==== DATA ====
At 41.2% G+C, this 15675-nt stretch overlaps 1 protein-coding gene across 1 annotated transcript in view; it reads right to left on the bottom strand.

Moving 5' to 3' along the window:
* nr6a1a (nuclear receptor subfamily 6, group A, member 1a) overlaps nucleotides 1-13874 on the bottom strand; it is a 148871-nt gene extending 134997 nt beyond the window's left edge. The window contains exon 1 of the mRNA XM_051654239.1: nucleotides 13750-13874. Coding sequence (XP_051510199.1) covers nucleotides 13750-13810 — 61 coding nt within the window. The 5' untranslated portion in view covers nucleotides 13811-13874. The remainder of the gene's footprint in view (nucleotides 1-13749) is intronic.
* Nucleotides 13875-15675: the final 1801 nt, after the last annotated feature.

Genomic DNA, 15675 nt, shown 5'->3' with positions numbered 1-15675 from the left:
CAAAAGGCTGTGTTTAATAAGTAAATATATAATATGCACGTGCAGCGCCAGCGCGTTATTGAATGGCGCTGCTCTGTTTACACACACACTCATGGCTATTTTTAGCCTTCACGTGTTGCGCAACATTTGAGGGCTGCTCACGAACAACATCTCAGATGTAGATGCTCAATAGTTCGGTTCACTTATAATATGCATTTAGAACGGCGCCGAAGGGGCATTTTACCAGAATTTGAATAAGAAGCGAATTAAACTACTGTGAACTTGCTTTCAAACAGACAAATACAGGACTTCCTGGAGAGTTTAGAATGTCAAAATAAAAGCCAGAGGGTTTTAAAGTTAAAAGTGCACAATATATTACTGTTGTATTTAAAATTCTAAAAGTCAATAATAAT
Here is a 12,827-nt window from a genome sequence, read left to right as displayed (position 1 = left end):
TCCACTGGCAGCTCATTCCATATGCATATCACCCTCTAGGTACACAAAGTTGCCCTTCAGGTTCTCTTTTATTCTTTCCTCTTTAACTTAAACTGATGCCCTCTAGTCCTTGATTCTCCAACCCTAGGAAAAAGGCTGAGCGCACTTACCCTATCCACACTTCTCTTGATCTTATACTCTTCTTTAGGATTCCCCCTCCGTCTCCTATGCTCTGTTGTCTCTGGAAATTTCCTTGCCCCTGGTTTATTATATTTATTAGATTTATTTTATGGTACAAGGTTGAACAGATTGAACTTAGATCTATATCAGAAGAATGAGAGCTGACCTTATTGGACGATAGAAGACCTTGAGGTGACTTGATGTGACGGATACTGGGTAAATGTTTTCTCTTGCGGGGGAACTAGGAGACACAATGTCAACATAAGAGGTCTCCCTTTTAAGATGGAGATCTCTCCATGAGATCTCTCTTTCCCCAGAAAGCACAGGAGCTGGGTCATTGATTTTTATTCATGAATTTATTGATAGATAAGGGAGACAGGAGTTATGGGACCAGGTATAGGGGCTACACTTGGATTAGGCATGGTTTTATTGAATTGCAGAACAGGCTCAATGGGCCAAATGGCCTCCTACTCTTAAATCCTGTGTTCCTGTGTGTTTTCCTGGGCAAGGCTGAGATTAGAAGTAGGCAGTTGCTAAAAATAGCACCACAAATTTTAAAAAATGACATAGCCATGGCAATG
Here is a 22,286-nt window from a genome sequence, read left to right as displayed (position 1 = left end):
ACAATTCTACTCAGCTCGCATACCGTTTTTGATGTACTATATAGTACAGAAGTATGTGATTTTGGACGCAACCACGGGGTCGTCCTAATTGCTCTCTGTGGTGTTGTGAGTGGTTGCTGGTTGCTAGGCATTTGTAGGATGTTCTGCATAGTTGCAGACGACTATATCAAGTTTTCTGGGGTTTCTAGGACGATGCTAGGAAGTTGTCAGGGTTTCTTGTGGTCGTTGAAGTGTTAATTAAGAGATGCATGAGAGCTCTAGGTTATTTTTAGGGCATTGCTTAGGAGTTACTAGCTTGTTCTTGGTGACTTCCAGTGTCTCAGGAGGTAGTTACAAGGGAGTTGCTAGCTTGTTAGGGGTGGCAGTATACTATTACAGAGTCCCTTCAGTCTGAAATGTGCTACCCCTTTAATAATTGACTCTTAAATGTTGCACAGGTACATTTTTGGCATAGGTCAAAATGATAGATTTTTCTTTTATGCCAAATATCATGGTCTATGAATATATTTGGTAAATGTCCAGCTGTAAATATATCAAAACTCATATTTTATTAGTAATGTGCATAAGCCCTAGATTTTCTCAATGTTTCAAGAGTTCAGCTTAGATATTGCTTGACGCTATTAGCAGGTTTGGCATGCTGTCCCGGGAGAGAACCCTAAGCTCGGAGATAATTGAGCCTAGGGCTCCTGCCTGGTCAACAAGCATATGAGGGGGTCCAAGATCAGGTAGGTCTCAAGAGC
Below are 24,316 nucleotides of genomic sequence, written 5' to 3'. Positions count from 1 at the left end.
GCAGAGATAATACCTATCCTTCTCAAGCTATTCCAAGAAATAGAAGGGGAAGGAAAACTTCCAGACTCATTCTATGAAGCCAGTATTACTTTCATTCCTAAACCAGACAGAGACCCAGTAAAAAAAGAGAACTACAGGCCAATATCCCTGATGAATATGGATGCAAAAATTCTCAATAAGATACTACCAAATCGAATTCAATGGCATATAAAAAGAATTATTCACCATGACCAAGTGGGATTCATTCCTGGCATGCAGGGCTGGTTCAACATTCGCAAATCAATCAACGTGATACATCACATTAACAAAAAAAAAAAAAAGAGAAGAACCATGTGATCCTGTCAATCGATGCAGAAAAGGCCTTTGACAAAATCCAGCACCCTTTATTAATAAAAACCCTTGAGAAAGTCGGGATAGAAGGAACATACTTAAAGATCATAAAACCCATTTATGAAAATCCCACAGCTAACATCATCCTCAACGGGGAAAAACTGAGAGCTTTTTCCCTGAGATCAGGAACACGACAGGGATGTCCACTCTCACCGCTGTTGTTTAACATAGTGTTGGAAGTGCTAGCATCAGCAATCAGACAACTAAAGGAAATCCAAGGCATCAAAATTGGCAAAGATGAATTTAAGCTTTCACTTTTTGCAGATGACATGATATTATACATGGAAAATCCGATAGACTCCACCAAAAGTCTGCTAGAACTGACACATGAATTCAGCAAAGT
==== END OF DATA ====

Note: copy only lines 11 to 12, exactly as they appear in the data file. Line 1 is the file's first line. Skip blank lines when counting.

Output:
Below are 24,316 nucleotides of genomic sequence, written 5' to 3'. Positions count from 1 at the left end.
GCAGAGATAATACCTATCCTTCTCAAGCTATTCCAAGAAATAGAAGGGGAAGGAAAACTTCCAGACTCATTCTATGAAGCCAGTATTACTTTCATTCCTAAACCAGACAGAGACCCAGTAAAAAAAGAGAACTACAGGCCAATATCCCTGATGAATATGGATGCAAAAATTCTCAATAAGATACTACCAAATCGAATTCAATGGCATATAAAAAGAATTATTCACCATGACCAAGTGGGATTCATTCCTGGCATGCAGGGCTGGTTCAACATTCGCAAATCAATCAACGTGATACATCACATTAACAAAAAAAAAAAAAAGAGAAGAACCATGTGATCCTGTCAATCGATGCAGAAAAGGCCTTTGACAAAATCCAGCACCCTTTATTAATAAAAACCCTTGAGAAAGTCGGGATAGAAGGAACATACTTAAAGATCATAAAACCCATTTATGAAAATCCCACAGCTAACATCATCCTCAACGGGGAAAAACTGAGAGCTTTTTCCCTGAGATCAGGAACACGACAGGGATGTCCACTCTCACCGCTGTTGTTTAACATAGTGTTGGAAGTGCTAGCATCAGCAATCAGACAACTAAAGGAAATCCAAGGCATCAAAATTGGCAAAGATGAATTTAAGCTTTCACTTTTTGCAGATGACATGATATTATACATGGAAAATCCGATAGACTCCACCAAAAGTCTGCTAGAACTGACACATGAATTCAGCAAAGT